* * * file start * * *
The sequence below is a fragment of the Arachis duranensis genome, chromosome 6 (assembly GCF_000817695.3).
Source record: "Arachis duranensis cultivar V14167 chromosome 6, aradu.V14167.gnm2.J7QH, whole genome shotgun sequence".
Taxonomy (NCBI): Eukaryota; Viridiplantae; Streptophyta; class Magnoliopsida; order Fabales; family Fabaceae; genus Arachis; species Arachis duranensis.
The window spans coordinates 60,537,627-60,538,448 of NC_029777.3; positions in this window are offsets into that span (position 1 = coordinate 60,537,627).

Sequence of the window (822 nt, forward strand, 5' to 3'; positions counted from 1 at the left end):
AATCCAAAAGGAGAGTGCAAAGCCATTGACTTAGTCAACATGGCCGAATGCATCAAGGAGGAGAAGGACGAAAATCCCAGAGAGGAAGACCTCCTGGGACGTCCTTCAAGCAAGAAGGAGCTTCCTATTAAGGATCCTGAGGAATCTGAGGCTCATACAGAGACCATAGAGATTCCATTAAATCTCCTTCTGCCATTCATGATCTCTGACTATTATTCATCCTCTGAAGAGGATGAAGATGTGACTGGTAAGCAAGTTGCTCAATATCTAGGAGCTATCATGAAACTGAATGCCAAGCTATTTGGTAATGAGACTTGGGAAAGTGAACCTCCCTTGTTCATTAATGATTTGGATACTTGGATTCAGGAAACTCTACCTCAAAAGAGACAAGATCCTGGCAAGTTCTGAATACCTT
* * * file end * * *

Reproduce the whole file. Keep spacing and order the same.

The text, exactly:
The sequence below is a fragment of the Arachis duranensis genome, chromosome 6 (assembly GCF_000817695.3).
Source record: "Arachis duranensis cultivar V14167 chromosome 6, aradu.V14167.gnm2.J7QH, whole genome shotgun sequence".
Taxonomy (NCBI): Eukaryota; Viridiplantae; Streptophyta; class Magnoliopsida; order Fabales; family Fabaceae; genus Arachis; species Arachis duranensis.
The window spans coordinates 60,537,627-60,538,448 of NC_029777.3; positions in this window are offsets into that span (position 1 = coordinate 60,537,627).

Sequence of the window (822 nt, forward strand, 5' to 3'; positions counted from 1 at the left end):
AATCCAAAAGGAGAGTGCAAAGCCATTGACTTAGTCAACATGGCCGAATGCATCAAGGAGGAGAAGGACGAAAATCCCAGAGAGGAAGACCTCCTGGGACGTCCTTCAAGCAAGAAGGAGCTTCCTATTAAGGATCCTGAGGAATCTGAGGCTCATACAGAGACCATAGAGATTCCATTAAATCTCCTTCTGCCATTCATGATCTCTGACTATTATTCATCCTCTGAAGAGGATGAAGATGTGACTGGTAAGCAAGTTGCTCAATATCTAGGAGCTATCATGAAACTGAATGCCAAGCTATTTGGTAATGAGACTTGGGAAAGTGAACCTCCCTTGTTCATTAATGATTTGGATACTTGGATTCAGGAAACTCTACCTCAAAAGAGACAAGATCCTGGCAAGTTCTGAATACCTT